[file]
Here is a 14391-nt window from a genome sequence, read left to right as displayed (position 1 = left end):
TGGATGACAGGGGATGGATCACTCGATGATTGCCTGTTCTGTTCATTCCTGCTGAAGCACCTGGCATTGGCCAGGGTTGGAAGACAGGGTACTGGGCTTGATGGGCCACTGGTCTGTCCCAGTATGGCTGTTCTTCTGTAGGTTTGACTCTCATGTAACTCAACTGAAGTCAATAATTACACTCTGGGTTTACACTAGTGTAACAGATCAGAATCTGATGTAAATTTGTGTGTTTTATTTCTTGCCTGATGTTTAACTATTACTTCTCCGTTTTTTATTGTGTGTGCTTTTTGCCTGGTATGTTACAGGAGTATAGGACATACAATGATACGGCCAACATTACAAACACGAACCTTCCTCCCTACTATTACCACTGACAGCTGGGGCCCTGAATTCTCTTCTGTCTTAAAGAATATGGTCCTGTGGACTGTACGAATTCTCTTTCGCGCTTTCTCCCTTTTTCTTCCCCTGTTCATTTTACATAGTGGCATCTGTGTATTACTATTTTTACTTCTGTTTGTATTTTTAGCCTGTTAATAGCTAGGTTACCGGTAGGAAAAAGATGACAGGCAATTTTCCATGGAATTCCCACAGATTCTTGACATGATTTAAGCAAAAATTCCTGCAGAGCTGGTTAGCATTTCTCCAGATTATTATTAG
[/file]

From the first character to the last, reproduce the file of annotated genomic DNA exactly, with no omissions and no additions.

Here is a 14391-nt window from a genome sequence, read left to right as displayed (position 1 = left end):
TGGATGACAGGGGATGGATCACTCGATGATTGCCTGTTCTGTTCATTCCTGCTGAAGCACCTGGCATTGGCCAGGGTTGGAAGACAGGGTACTGGGCTTGATGGGCCACTGGTCTGTCCCAGTATGGCTGTTCTTCTGTAGGTTTGACTCTCATGTAACTCAACTGAAGTCAATAATTACACTCTGGGTTTACACTAGTGTAACAGATCAGAATCTGATGTAAATTTGTGTGTTTTATTTCTTGCCTGATGTTTAACTATTACTTCTCCGTTTTTTATTGTGTGTGCTTTTTGCCTGGTATGTTACAGGAGTATAGGACATACAATGATACGGCCAACATTACAAACACGAACCTTCCTCCCTACTATTACCACTGACAGCTGGGGCCCTGAATTCTCTTCTGTCTTAAAGAATATGGTCCTGTGGACTGTACGAATTCTCTTTCGCGCTTTCTCCCTTTTTCTTCCCCTGTTCATTTTACATAGTGGCATCTGTGTATTACTATTTTTACTTCTGTTTGTATTTTTAGCCTGTTAATAGCTAGGTTACCGGTAGGAAAAAGATGACAGGCAATTTTCCATGGAATTCCCACAGATTCTTGACATGATTTAAGCAAAAATTCCTGCAGAGCTGGTTAGCATTTCTCCAGATTATTATTAG